Probably the first AltParks project started in 1919, just three years after President Woodrow Wilson signed a law creating the National Park Service to oversee what were then 14 parks, including Yellowstone, Yosemite, and Glacier. Robert Sterling Yard, a Princeton-educated veteran of the New York Sun and Scribner’s, was running the new service’s public-education wing, where he produced publicity praising the parks as the nation’s “gallery of masterpieces” and “the shrine of the Infinite.”
Other Park Service officials at the time had a less religious view of their role. Visitors to Yosemite could enjoy jazz concerts, light shows on the famous waterfalls, and circuses featuring the park’s amiable black bears. Yard was disgusted: He saw this commercialization as turning natural cathedrals into theme parks. So, he created the seed of a counter-movement, the National Parks Association, which pressed for a vision of the parks that was more Hudson River School, less Coney Island.
It is partly thanks to the group’s work that national parks remain largely wild. Later, Yard co-founded the Wilderness Society, whose work has helped to keep more than 100 million acres of public land in its “wild” state.
Much is known all about Robert Sterling Yard’s move from the Parks Service to opposition work, because it happened in real life. By contrast, no one is sure who is behind the Twitter accounts AltYosemiteNPS, AltUSNatParkService, and BadHombreLands NPS, “the unofficial feed of Badlands National Park.” In the past week, these and other “alternative” feeds’ tweets and logos began showing up in the social-media feeds of people who don’t trust or like the Trump administration’s environmental direction. Their content blends basic facts about climate change, praise of wilderness from the likes of John Muir and Teddy Roosevelt, and exhortations to oppose Donald Trump’s nominees.
Many of the feeds are widely received as coming from employees of the same agencies in their off-duty—or, if you prefer, rogue—hours. (Though one prominent account now claims to be run by environmental activists and journalists.) The feeds have stepped into a space briefly opened by verifiable public employees who were promptly shut down earlier this week. On January 24, the official Badlands feed posted, “Today, the amount of carbon in the atmosphere is higher than at any time in the last 650,000 years. #climate.” Coming as the Trump administration removed references to climate change from the White House website and froze the Environmental Protection Agency’s funding for research (the freeze was lifted on Friday), this bare factual tweet rang of defiance. Shortly afterward, it was taken down.
Soon thereafter, the alternative accounts began to appear. NASA and the EPA have their anti-Trump Twitter doppelgangers. Even an alternative account for the Herbert Hoover National Historic Site, in West Branch, Iowa, has been reminding followers of Hoover’s warning that, “Immediately upon attaining power each dictator has suppressed all free speech except his own.”
No matter who is running the alt-public feeds, the popularity of their tweets seems to come from their saying and doing things that many of the people who are alarmed by the first days of the Trump administration would love to see from public servants. That the first, actually official Badlands tweets on climate science became a cause célèbre indicates just how subversive and defiant basic science feels to critics who don’t trust the new administration to honor it.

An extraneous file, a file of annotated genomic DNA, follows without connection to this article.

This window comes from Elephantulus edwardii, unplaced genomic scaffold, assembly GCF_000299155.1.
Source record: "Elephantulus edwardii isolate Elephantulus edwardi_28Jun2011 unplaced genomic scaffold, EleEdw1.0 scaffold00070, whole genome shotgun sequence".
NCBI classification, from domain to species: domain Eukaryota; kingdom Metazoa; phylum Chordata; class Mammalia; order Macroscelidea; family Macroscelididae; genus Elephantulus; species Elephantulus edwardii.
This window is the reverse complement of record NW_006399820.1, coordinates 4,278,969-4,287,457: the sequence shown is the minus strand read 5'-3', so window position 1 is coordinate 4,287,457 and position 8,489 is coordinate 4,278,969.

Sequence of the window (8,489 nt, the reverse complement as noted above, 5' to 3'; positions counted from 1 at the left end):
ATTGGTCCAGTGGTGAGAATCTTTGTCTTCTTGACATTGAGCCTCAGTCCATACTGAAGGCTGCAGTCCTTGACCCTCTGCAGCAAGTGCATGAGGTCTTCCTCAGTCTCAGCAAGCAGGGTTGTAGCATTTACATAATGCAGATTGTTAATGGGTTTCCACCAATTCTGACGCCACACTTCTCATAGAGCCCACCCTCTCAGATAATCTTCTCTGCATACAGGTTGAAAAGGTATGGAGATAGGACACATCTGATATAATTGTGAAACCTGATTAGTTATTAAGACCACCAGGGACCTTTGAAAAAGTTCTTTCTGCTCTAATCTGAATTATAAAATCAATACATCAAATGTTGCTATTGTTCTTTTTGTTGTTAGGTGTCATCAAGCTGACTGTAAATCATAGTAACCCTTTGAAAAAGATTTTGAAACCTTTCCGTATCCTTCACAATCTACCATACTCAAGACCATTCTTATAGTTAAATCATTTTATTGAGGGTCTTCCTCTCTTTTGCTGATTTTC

Park rangers and scientists are often special for people who grew up reading Ranger Rick, the National Wildlife Federation’s children’s magazine, and watching Jacques Cousteau’s strange undersea expeditions. To them, rangers represent a kind of officialdom that is basically benign, peaceful, and as likely as not to side with dissenters.
The uber-cranky environmental writer Edward Abbey, the author of Desert Solitaire and The Monkey Wrench Gang (which affectionately describes a plot to blow up an unwelcome dam), worked as a ranger in Arches National Monument and on other public lands. Although Jack Kerouac famously didn’t do his own driving in the trip documented in On the Road, he did work for the Forest Service as a summer fire lookout on Desolation Peak in the North Cascade Mountains, the experience that formed the basis of his rumination on American Buddhism, Desolation Angels. These particular federal employees have always seemed halfway to being gentle anarchists in outsized boy-scout uniforms.
This week’s resisters fit other archetypes, too. For liberal American who grew up, or started growing old, under Obama, notions of a hostile government probably come as much from fantasy fiction as from lived experience. As they take the measure of their new reality, fantasy inevitably fills some of the gaps. Rangers and scientists, more than most of people, seem likely to have Katniss Everdeen’s ability to live outside the fences if necessary or Aragorn’s tracking skills. The young-adult fiction of resistance is very much about taking to the woods, where the official illusions of power count for less than knowing how to snare a rabbit.
Science is not really a safe exit ramp from politics. Public-opinion researchers find that liberal and conservative worldviews about issues like child-rearing, gender, and race are the best predictors of attitudes toward climate change, and people who understand science and statistics are actually more ideologically polarized in their views of climate change, not less. As Benjamin Franklin famously observed, humans’ power of reason means we can often find reasons for whatever we would like to believe. But the congenial, outdoorsy, and fact-minded bureaucrats that the AltParks tweets conjure up—however fictionally—appear to be giving comfort to readers who are getting used to mistrusting their actual government.